Top Stories: September 5-9, 2011

Top Stories: September 5-9, 2011
By Mac Slocum
September 9, 2011

This week on O'Reilly: Christopher Groskopf explained how he's going to hack a Texas city, Nat Torkington said goodbye to Project Gutenberg founder Michael S. Hart, and the value of government data visualizations reached a new standard thanks to LookatCook.com.

3 Android predictions: In your home, in your clothes, in your car

3 Android predictions: In your home, in your clothes, in your car
By Mac Slocum
July 7, 2011

"Learning Android" author Marko Gargenta believes Android will soon be a fixture in our homes, in our clothes and in our vehicles. Here he explains why and how this will happen.

Four short links: 28 January 2011

By Nat Torkington
January 28, 2011

NiftyUrls -- open source elegant wee RSS dashboard. I haven't looked into the source yet, but I'm already thinking of applications. The PirateBox -- small piece of hardware that creates a wifi network for local filesharing. Not connected to the Internet. (via BoingBoing) More Hammer, Less Yammer (Julian Bleecker) -- If you’re not also making — you’re sort of,...

Four short links: 23 November 2010

By Nat Torkington
November 23, 2010

Goodbye App Engine -- clear explanation of the reasons why Google AppEngine isn't the right thing to build your startup on. Don't read the comments unless you want to lose faith in humanity. (via Michael Koziarski on Twitter) Neato Robotics XV-11 Tear-down -- the start of hackable LIDAR, which would enable cheap and easy 3D mapping, via a Roomba-like...

Four short links: 16 November 2010

By Nat Torkington
November 16, 2010

A Room to Let in Old Aldgate -- a lovely collection of photographs of lost buildings from The Society for Photographing Relics of Old London. Think of them as the Wayback Machine of their day. (via Fiona Rigby on Twitter) Wikipedia Fundraising A/B Tests -- get a glimpse into the science that resulted in Jimmy Wales's hollow haunted gaze...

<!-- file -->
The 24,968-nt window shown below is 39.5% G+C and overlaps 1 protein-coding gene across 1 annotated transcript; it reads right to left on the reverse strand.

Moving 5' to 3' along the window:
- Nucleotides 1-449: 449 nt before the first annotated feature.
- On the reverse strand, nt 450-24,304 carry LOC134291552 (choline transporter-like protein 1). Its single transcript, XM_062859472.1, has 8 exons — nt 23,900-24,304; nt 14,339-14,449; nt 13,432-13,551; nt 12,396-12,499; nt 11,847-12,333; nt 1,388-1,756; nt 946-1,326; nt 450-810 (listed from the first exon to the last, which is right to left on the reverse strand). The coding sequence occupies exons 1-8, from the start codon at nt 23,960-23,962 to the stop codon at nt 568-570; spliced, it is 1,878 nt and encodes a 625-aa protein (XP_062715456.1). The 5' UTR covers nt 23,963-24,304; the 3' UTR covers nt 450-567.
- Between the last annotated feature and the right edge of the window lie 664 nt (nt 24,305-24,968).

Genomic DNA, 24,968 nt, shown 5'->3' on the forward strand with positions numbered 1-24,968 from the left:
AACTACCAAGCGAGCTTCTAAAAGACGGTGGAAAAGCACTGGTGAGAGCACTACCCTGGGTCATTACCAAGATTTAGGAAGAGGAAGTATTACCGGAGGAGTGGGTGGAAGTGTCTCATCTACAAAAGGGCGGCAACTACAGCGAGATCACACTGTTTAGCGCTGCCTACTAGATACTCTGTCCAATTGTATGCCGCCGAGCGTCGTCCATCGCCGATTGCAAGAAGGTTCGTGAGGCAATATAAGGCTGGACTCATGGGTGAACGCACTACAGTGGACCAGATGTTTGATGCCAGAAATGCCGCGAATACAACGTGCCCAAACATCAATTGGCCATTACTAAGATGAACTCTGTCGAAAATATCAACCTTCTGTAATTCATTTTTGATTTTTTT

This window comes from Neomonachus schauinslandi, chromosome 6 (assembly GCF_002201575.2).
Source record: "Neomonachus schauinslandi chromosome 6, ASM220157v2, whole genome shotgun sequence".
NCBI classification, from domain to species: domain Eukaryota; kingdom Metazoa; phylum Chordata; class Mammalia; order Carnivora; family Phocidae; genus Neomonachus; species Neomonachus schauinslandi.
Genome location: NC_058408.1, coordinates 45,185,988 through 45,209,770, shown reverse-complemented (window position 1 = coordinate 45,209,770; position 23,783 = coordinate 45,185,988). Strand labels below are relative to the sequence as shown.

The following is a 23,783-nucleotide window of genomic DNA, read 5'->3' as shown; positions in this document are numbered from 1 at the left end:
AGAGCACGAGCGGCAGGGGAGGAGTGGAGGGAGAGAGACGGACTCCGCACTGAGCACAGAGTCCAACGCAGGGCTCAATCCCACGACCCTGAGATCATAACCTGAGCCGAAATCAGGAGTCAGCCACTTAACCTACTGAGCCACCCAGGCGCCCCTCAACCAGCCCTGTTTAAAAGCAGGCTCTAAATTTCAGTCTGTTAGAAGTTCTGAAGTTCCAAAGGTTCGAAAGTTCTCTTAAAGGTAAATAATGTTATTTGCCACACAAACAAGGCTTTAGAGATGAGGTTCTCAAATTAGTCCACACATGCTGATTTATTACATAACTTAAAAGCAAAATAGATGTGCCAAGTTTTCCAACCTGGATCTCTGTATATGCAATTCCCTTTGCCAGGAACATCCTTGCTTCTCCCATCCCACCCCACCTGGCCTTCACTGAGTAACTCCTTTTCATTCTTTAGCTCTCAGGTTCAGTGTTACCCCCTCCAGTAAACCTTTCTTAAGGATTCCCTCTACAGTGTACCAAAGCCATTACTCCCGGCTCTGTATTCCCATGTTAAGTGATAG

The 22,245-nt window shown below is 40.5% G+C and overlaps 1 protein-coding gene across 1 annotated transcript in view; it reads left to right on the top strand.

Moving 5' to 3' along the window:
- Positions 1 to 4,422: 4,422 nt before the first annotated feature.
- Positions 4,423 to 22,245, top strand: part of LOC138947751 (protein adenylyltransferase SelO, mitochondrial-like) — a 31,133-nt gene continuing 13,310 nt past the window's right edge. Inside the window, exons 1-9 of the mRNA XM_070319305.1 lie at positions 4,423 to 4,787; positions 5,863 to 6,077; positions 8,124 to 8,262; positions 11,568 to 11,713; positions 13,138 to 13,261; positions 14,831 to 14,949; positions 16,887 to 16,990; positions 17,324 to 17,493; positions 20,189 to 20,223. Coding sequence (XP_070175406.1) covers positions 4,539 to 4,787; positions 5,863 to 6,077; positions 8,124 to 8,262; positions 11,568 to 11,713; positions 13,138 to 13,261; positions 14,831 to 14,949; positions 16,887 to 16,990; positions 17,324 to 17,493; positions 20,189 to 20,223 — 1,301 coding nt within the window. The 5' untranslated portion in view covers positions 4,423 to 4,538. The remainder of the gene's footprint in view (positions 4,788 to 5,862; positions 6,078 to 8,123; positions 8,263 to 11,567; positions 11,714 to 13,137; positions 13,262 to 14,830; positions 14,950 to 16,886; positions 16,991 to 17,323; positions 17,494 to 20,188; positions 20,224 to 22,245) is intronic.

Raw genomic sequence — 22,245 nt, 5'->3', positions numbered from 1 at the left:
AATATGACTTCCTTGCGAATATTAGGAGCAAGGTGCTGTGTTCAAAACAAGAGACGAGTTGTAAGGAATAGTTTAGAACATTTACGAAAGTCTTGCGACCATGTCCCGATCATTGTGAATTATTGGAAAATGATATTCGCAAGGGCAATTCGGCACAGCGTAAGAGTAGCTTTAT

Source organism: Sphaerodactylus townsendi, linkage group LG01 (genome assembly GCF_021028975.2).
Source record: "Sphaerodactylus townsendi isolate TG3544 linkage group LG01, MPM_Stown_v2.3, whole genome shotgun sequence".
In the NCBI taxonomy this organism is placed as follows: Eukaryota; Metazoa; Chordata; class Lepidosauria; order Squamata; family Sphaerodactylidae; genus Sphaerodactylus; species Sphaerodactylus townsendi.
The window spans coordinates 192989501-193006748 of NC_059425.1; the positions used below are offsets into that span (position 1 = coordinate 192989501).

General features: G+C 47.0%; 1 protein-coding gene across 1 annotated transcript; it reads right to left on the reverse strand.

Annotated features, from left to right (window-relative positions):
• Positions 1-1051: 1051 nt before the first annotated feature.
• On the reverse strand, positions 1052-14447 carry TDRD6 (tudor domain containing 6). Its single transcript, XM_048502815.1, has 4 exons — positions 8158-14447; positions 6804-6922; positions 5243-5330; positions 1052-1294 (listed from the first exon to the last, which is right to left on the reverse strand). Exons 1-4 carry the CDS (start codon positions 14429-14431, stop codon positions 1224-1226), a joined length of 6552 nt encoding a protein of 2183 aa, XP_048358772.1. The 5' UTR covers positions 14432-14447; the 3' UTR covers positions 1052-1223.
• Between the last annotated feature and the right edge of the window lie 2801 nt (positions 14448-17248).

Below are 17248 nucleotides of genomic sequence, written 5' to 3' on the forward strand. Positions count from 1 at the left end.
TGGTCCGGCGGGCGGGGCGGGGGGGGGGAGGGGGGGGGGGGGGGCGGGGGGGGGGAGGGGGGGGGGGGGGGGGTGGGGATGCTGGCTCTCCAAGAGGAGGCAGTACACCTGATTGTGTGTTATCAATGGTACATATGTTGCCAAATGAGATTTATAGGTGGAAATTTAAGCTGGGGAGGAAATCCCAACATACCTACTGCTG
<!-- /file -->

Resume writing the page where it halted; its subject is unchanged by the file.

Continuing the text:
Four short links: 21 October 2010

By Nat Torkington
October 21, 2010

Using MysQL as NoSQL -- 750,000+ qps on a commodity MySQL/InnoDB 5.1 server from remote web clients. Making an SLR Camera from Scratch -- amazing piece of hardware devotion. (via hackaday.com) Mac App Store Guidelines -- Apple announce an app store for the Macintosh, similar to its app store for iPhones and iPads. "Mac App" no longer means generic...

Four short links: 18 August 2010

By Nat Torkington
August 18, 2010

BBC Dimensions -- brilliant work, a fun site that lets you overlay familiar plcaes with famous and notable things so you can get a better sense of how large they are. Example: the Colossus of Rhodes straddling O'Reilly HQ, the Library of Alexandria vs the Google campus, and New Orleans Mardi Gras began at the headquarters of Fred Phelps's...

Four short links: 2 August 2010

By Nat Torkington
August 2, 2010

Hidden Features of Google (StackExchange) -- rather than Google's list of search features, here are the features that real (sophisticated) users find useful. My new favourite: the ~ operator for approximate searching. (via Hacker News) Natural Language Parsing for the Web -- JSON API to the Stanford Natural Language Parser. I wonder why the API to the library isn't...

The Watering Hole - A Little Social Engineering

The Watering Hole - A Little Social Engineering
By James Turner
July 27, 2010

In any organization, your most vulnerable security assets are the ones standing around the water cooler...

Four short links: 20 July 2010

By Nat Torkington
July 20, 2010